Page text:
“I was not a fan of Kathleen Rice because I don’t know her. But I was not going to do anything that was going to damage her reputation,” Huntley said. “I was not going to go to black folks and tell them they need to jump up and down and yell Kathleen Rice is a racist, and she only locks up black people. I was not going to do that because that is not how I do business.”

 

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Queens elementary school teacher convicted of sexually abusing students


| ctumola@queenscourier.com

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A Queens elementary school teacher who allegedly used his classroom time to prey on students has been found guilty of sexually abusing five of his former pupils.

“The defendant stands convicted of being a sexual predator who made going to school a living nightmare for the five young students,” said District Attorney Richard Brown, announcing the verdict.

In addition to sexual abuse, Simon Watts, 41, was found guilty of sexual conduct against a child, forcible touching and endangering the welfare of a child. He faces up 35 years in prison.

According to trial testimony, said Brown, the crimes took place while Watts was working as a third- and fourth-grade teacher at P.S. 15 Jackie Robinson in Springfield Gardens between September 2007 and March 2010.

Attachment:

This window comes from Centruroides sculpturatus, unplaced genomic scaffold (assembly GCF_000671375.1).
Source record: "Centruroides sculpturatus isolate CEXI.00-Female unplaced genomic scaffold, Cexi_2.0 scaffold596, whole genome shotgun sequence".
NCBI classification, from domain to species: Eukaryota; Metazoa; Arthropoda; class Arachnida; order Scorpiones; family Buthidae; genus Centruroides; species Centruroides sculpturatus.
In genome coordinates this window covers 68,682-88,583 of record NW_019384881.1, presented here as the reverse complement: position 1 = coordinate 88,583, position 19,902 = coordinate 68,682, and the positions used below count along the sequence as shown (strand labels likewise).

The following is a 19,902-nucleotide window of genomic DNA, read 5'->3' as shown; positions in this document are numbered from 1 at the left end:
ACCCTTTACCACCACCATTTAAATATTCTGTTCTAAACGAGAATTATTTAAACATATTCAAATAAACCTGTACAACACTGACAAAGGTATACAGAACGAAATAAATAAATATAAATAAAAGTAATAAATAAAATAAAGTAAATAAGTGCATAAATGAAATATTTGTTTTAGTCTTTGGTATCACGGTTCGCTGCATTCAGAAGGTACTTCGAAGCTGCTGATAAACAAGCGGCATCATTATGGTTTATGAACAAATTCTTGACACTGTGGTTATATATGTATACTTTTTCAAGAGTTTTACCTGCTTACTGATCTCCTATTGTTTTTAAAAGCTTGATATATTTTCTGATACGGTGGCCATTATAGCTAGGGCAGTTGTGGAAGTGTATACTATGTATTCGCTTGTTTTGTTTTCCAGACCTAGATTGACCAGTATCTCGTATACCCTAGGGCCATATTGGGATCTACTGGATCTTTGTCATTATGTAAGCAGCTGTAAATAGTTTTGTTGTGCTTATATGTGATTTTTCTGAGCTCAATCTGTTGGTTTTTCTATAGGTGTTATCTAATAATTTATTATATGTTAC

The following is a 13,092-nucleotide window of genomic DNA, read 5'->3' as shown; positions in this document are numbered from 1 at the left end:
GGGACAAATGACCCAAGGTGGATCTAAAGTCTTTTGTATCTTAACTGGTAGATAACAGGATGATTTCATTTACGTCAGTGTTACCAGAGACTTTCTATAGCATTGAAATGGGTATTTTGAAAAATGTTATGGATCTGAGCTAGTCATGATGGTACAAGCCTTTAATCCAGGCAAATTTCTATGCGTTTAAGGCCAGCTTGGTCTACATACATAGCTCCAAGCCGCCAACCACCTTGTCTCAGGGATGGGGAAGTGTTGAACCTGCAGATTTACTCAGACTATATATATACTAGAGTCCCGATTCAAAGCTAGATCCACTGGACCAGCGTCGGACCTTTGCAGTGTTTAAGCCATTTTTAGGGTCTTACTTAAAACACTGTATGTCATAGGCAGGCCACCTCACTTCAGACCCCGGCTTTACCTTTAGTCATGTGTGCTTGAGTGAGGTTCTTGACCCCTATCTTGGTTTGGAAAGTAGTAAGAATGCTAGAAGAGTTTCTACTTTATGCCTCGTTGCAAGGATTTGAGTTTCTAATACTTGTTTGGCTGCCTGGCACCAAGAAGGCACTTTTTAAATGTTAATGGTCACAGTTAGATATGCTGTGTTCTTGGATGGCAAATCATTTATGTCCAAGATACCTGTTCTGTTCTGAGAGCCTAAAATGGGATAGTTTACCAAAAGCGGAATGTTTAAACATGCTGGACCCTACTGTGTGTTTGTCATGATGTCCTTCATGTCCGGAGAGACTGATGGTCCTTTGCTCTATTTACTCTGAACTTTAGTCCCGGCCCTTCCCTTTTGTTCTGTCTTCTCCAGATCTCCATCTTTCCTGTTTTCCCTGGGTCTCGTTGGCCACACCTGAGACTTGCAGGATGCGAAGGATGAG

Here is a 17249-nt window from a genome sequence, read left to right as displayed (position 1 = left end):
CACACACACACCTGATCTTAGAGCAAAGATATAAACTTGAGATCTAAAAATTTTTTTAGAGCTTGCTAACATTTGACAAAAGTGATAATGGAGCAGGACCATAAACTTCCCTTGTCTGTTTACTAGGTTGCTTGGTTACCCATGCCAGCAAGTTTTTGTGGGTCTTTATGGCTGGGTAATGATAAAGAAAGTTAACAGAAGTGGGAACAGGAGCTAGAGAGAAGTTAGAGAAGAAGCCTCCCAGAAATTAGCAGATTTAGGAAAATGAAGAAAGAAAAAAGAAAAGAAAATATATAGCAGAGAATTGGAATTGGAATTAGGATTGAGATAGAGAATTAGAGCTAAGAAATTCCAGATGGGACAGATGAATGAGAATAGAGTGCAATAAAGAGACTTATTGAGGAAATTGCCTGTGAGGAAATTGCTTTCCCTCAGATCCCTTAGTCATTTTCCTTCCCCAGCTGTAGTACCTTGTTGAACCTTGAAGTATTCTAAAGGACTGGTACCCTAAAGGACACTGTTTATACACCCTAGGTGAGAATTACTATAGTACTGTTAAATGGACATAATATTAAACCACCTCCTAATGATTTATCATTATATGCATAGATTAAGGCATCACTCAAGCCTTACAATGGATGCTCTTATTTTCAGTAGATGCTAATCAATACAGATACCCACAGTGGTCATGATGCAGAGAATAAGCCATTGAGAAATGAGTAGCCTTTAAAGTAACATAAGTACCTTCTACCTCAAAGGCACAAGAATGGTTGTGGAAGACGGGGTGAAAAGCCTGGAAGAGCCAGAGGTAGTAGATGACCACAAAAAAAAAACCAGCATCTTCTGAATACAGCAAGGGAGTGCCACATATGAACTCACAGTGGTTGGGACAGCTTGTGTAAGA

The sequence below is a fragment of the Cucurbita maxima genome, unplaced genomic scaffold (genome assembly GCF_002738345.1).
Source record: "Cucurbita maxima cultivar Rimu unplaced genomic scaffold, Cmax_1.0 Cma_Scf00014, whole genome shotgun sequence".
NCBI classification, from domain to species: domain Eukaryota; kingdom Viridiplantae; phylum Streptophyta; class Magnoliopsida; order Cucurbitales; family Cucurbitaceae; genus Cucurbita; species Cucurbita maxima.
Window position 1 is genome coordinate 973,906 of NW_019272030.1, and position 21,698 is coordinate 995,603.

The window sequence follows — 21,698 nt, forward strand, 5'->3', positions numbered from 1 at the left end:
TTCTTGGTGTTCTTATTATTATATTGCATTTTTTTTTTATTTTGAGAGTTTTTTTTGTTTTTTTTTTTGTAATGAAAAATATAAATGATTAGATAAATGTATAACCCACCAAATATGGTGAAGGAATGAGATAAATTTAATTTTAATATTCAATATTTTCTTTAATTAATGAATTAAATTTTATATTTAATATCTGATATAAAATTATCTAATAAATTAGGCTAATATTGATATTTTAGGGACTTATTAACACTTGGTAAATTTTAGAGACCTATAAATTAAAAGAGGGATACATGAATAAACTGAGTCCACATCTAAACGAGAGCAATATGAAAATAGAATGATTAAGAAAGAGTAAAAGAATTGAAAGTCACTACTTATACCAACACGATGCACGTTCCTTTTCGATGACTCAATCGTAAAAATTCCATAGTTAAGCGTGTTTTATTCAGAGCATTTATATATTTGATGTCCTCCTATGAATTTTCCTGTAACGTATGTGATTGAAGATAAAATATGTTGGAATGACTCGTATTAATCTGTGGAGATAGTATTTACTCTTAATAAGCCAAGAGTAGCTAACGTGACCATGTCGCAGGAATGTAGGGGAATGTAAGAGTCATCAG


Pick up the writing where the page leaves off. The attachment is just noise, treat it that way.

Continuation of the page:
During that time, he abused four females and one male, ranging between eight and 10 years old.

 

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NYC pilot to extend school day for sixth graders


| ctumola@queenscourier.com

Photo by Johann Hamilton

The last bell will ring two and a half hours later for 2,000 of the city’s sixth graders starting this fall.

A pilot program will provide additional literacy training at 20 middle schools with high-needs students, including five in Queens, according to the Department of Education (DOE).

The schools are also part of a 40-school expansion of the Middle School Quality Initiative (MSQI), which provides extensive literary instruction in grades six through eight.

“We are committed to ensuring that all students are prepared for college and 21st century careers, and the Middle School Quality Initiative has been central to this mission,” said Schools Chancellor Dennis Walcott.

The Queens schools participating in the pilot are P.S./I.S. 116 William C. Hughley in Jamaica, Waterside School for Leadership in Rockaway, P.S. 043 in Far Rockaway, Queens United Middle School in Springfield Gardens and Village Academy in Far Rockaway.